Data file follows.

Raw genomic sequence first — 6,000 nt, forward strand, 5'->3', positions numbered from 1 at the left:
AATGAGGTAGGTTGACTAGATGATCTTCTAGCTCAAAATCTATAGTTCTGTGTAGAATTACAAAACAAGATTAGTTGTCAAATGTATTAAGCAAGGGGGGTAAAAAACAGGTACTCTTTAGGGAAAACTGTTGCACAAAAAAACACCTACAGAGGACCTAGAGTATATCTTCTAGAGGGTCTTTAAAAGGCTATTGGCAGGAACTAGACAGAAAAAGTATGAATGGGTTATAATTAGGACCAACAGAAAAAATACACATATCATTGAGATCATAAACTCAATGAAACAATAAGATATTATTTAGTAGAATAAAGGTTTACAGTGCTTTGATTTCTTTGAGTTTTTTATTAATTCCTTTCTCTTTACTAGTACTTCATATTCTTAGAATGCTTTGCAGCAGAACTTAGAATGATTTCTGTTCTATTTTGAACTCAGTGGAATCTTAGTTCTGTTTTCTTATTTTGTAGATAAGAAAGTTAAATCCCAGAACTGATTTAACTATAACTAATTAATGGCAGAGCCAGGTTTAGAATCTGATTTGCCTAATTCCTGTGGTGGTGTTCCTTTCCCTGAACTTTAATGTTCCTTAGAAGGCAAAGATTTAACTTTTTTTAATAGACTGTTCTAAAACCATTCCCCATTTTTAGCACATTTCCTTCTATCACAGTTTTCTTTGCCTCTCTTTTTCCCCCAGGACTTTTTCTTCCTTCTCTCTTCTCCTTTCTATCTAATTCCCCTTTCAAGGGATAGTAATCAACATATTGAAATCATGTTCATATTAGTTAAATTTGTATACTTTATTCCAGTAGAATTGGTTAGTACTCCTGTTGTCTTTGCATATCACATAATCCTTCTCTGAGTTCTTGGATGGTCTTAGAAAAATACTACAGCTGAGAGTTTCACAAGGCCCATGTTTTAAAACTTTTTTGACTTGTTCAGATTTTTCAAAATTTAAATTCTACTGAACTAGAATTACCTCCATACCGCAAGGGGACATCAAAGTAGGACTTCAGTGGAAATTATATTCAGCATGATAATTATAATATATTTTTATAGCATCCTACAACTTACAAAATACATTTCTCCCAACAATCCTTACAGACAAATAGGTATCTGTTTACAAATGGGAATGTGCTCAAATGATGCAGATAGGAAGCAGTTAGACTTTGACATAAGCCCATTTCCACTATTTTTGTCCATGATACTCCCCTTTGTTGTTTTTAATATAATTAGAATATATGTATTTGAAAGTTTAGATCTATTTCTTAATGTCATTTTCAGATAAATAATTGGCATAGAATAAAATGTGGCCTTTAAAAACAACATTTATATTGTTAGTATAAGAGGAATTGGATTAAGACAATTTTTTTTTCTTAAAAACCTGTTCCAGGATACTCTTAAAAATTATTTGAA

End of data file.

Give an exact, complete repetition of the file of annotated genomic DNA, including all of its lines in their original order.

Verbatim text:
Raw genomic sequence first — 6,000 nt, forward strand, 5'->3', positions numbered from 1 at the left:
AATGAGGTAGGTTGACTAGATGATCTTCTAGCTCAAAATCTATAGTTCTGTGTAGAATTACAAAACAAGATTAGTTGTCAAATGTATTAAGCAAGGGGGGTAAAAAACAGGTACTCTTTAGGGAAAACTGTTGCACAAAAAAACACCTACAGAGGACCTAGAGTATATCTTCTAGAGGGTCTTTAAAAGGCTATTGGCAGGAACTAGACAGAAAAAGTATGAATGGGTTATAATTAGGACCAACAGAAAAAATACACATATCATTGAGATCATAAACTCAATGAAACAATAAGATATTATTTAGTAGAATAAAGGTTTACAGTGCTTTGATTTCTTTGAGTTTTTTATTAATTCCTTTCTCTTTACTAGTACTTCATATTCTTAGAATGCTTTGCAGCAGAACTTAGAATGATTTCTGTTCTATTTTGAACTCAGTGGAATCTTAGTTCTGTTTTCTTATTTTGTAGATAAGAAAGTTAAATCCCAGAACTGATTTAACTATAACTAATTAATGGCAGAGCCAGGTTTAGAATCTGATTTGCCTAATTCCTGTGGTGGTGTTCCTTTCCCTGAACTTTAATGTTCCTTAGAAGGCAAAGATTTAACTTTTTTTAATAGACTGTTCTAAAACCATTCCCCATTTTTAGCACATTTCCTTCTATCACAGTTTTCTTTGCCTCTCTTTTTCCCCCAGGACTTTTTCTTCCTTCTCTCTTCTCCTTTCTATCTAATTCCCCTTTCAAGGGATAGTAATCAACATATTGAAATCATGTTCATATTAGTTAAATTTGTATACTTTATTCCAGTAGAATTGGTTAGTACTCCTGTTGTCTTTGCATATCACATAATCCTTCTCTGAGTTCTTGGATGGTCTTAGAAAAATACTACAGCTGAGAGTTTCACAAGGCCCATGTTTTAAAACTTTTTTGACTTGTTCAGATTTTTCAAAATTTAAATTCTACTGAACTAGAATTACCTCCATACCGCAAGGGGACATCAAAGTAGGACTTCAGTGGAAATTATATTCAGCATGATAATTATAATATATTTTTATAGCATCCTACAACTTACAAAATACATTTCTCCCAACAATCCTTACAGACAAATAGGTATCTGTTTACAAATGGGAATGTGCTCAAATGATGCAGATAGGAAGCAGTTAGACTTTGACATAAGCCCATTTCCACTATTTTTGTCCATGATACTCCCCTTTGTTGTTTTTAATATAATTAGAATATATGTATTTGAAAGTTTAGATCTATTTCTTAATGTCATTTTCAGATAAATAATTGGCATAGAATAAAATGTGGCCTTTAAAAACAACATTTATATTGTTAGTATAAGAGGAATTGGATTAAGACAATTTTTTTTTCTTAAAAACCTGTTCCAGGATACTCTTAAAAATTATTTGAA